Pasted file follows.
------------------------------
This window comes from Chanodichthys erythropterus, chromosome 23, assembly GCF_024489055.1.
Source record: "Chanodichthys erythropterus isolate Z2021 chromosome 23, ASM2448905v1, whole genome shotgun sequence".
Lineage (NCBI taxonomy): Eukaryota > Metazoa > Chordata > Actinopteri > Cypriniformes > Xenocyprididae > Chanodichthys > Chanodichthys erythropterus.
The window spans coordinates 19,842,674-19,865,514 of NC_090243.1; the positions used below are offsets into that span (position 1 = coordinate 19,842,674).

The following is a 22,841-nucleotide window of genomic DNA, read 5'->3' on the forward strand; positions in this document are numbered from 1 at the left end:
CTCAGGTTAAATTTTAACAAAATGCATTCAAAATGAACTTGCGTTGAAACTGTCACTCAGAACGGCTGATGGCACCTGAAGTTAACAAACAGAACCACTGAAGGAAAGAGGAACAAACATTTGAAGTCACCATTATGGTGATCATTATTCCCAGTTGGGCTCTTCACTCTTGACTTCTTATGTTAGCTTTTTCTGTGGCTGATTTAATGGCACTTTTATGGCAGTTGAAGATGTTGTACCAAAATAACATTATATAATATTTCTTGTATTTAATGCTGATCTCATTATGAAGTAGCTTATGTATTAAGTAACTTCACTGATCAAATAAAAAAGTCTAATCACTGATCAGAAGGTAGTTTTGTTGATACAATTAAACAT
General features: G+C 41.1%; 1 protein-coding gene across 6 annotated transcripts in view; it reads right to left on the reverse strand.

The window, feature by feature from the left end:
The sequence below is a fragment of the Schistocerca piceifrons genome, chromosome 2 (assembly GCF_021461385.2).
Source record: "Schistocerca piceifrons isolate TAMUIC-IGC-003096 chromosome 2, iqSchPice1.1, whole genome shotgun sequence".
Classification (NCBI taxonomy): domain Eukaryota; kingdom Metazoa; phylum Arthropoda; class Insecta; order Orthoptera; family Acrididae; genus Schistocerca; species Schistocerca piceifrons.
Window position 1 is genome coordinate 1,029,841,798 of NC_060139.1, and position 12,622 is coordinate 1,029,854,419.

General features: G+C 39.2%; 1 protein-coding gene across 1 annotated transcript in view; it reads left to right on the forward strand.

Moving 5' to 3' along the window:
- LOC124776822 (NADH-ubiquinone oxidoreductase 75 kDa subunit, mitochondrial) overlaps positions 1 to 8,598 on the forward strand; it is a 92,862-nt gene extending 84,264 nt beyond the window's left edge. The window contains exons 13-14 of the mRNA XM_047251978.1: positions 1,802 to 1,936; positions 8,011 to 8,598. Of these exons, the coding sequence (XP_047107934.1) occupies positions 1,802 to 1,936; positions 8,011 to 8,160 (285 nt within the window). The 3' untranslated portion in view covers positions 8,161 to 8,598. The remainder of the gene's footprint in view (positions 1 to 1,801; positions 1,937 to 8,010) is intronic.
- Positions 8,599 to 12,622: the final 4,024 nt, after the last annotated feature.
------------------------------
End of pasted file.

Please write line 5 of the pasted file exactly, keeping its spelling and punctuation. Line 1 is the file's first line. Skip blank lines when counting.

The following is a 22,841-nucleotide window of genomic DNA, read 5'->3' on the forward strand; positions in this document are numbered from 1 at the left end: